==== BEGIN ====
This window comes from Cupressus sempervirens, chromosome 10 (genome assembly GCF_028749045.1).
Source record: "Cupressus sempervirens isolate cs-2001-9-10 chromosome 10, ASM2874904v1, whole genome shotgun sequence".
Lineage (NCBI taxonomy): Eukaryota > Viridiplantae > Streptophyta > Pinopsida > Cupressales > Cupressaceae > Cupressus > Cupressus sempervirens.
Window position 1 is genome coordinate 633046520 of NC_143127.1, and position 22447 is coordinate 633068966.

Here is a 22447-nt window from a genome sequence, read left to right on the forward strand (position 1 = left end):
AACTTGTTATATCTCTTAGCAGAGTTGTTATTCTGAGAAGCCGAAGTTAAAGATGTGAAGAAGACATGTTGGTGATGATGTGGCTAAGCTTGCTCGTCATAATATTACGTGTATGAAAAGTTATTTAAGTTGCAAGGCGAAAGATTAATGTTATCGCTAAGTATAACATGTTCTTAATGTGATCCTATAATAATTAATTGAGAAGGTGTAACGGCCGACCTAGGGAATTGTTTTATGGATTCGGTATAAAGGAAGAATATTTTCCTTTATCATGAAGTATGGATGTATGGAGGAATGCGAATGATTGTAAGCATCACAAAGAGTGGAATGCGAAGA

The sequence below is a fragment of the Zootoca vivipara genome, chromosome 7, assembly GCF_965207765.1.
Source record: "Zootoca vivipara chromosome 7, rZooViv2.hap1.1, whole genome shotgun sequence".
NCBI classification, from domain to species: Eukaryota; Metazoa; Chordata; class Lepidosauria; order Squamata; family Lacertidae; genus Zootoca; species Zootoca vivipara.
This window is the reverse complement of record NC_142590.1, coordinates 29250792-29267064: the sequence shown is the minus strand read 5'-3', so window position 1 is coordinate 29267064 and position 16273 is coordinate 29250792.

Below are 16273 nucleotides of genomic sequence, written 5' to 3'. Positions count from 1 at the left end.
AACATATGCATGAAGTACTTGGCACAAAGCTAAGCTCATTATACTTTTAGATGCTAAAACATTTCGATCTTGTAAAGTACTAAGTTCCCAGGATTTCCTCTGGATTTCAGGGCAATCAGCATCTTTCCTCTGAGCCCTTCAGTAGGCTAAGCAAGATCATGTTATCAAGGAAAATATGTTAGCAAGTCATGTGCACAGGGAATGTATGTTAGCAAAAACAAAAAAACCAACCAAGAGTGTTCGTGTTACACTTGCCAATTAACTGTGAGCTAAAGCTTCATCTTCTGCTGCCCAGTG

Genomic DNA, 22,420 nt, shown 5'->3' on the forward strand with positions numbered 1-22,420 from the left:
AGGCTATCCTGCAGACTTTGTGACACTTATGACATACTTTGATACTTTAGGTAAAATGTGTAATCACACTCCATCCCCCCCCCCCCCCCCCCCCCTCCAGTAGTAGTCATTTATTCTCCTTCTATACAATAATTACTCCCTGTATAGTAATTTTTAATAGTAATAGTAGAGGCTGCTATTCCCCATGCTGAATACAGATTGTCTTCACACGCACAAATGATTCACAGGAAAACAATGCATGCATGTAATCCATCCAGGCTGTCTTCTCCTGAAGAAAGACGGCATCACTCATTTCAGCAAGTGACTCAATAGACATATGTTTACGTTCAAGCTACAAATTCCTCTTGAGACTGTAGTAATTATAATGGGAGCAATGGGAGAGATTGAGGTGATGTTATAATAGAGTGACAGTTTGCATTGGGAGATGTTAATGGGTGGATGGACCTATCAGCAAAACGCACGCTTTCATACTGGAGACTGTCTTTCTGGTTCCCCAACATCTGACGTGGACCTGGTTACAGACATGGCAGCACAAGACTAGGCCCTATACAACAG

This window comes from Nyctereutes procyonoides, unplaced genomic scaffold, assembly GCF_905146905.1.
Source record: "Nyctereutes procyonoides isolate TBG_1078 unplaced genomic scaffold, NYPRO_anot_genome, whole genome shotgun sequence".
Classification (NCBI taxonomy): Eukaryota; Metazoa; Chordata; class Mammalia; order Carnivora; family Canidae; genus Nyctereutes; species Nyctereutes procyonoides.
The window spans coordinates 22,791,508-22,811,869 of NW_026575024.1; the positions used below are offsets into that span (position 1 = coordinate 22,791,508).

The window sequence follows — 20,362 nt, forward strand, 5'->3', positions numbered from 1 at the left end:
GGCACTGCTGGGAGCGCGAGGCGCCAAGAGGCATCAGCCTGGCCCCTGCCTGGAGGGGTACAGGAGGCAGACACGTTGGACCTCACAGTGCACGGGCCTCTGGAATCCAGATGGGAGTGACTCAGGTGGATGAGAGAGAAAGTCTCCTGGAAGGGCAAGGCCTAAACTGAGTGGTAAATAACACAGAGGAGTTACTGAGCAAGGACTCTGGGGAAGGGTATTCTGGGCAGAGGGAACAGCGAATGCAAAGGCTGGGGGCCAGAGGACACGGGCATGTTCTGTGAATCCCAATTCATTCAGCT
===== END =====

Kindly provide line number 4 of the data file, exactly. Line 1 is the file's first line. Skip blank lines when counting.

Window position 1 is genome coordinate 633046520 of NC_143127.1, and position 22447 is coordinate 633068966.